HfG Archiv Ulm
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The HfG Ulm


«an aerial picture. like a model of a town. at the front black forest scenery in front of a white building, cubic, flat. crystals with windows, many windows, as if a right angle has been fitted into a slope in a set of building blocks. behind that in the haze, untidy, gray in gray, the tangled city. over it, like a shadow on the shining ribbon of the Danube, the mass of the cathedral, far away, disappearing. transient. the past is behind us. ahead, white, the blocks of the future. a glorious castle of the future.»

«…and there is no one sight the same as another. walking round the school is to set it in motion. there is no point where a central façade could be built, from every point around the school the dimensions seem to be structured differently, but the final picture always appears to be complete. nowhere is there a concentration of volume and nowhere is a center recognizable. with the exception of the four-story inhabitable tower no building exceeds two stories. they climb the slope. the dominating impression: gracefulness, movement, ambiguity…»

(Bernd Rübenach: der rechte winkel von ulm (the right angle of ulm). Radio essay 1959. Darmstadt 1987.)

«When I planned the HfG building in Ulm, I intended to combine an uncomplicated arrangement of rooms with a complex variety of options for their use. The location had to have a special character; at the same time I wanted a recognizable coherency of features. The unified impression may also result from the fact that everything was kept as simple as possible.»

(Max Bill in «form. zeitschrift für gestaltung» 144, 1993, pp. 51–52)

The HfG Ulm building was one of the first reinforced concrete frame constructions in Germany. For all components, all exterior walls and visible interior walls, the exposed concrete was coated with a fine concrete framework. The window frames were made of laminated wood, as were the doors.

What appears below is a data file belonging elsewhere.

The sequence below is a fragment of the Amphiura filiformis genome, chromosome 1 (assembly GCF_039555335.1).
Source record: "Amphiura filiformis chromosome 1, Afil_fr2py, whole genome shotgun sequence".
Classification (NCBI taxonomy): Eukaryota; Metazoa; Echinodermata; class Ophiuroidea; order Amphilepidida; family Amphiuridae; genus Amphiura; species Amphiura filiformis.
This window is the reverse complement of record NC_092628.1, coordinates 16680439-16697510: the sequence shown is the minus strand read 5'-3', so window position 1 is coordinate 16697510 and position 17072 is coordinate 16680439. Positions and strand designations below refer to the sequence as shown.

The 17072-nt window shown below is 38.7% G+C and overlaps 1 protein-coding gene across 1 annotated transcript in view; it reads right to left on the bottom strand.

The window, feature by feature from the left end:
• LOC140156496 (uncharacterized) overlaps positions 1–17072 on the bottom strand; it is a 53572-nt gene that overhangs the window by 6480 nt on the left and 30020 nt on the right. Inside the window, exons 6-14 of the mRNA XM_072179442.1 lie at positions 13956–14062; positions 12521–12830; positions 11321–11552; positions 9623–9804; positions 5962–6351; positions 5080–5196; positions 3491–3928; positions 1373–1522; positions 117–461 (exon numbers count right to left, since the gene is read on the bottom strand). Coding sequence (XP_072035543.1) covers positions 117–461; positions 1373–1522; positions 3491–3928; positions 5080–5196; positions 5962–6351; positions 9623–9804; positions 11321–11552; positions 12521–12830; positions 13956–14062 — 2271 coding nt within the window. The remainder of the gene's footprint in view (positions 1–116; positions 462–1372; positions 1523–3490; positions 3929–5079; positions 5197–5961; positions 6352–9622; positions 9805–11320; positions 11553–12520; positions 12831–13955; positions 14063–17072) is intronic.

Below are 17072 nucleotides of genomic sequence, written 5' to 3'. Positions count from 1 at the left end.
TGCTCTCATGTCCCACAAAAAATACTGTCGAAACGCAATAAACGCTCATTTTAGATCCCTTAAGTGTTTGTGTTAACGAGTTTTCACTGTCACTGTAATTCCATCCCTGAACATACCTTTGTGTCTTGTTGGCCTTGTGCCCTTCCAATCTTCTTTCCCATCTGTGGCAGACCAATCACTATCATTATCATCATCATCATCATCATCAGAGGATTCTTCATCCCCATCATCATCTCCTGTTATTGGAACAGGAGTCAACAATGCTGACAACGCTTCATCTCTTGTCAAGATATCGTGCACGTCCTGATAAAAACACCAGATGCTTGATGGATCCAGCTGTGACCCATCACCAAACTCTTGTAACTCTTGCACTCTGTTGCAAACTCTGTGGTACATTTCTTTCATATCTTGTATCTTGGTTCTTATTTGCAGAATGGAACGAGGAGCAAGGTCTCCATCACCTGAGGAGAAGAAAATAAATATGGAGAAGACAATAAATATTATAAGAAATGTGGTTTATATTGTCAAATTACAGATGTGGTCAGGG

The student accommodation extends out to the east. Two rows of studios and a four-story accommodation block alternate between low- and high-rise, all connected by a long passageway. The houses where some of the lecturers lived are nearby, to the west of the school building.

The arrangement of rooms in the main wing of the school shows how Max Bill translated the teaching concept into architectural form. Practical design was the main focus of the curriculum, taking place in the generously proportioned workshops. These rooms were interconnected and open, following the idea of a huge interdisciplinary work environment. On the top story, a hall containing the plaster, wood, and plastics workshops dominated one side; the typography and photography workshops were on the other. The departments of Industrial Design, Visual Communication, and Building were also at the top. The Foundation Course, with the departments of Information and Film, were situated one story below this.

The campus determined the daily routine, the way students and lecturers worked and lived together; it was a space for living, socializing, working, and teaching.

As the complex of buildings was not situated in the middle of a city, it had to provide exceptional service for its inhabitants. Bill emphasized the analogy with a village; the refectory and self-service counter are placed in the central village square. The self-service bar, the only curved element in the whole HfG facility, provided a fast service, and was a welcoming place for many groups of people. The main lecture hall, used for events, concerts or performances, was separated from the refectory by adjustable walls.

All the interior design and furniture were developed for flexible use. One example of this is the «Ulm stool,» an item used in the early days of the school by all students and lecturers. It could serve as a seat, tray, or table, was used as needed and taken wherever necessary. The stool found a use in the classrooms, the refectory, the student accommodation, or even on the terrace.


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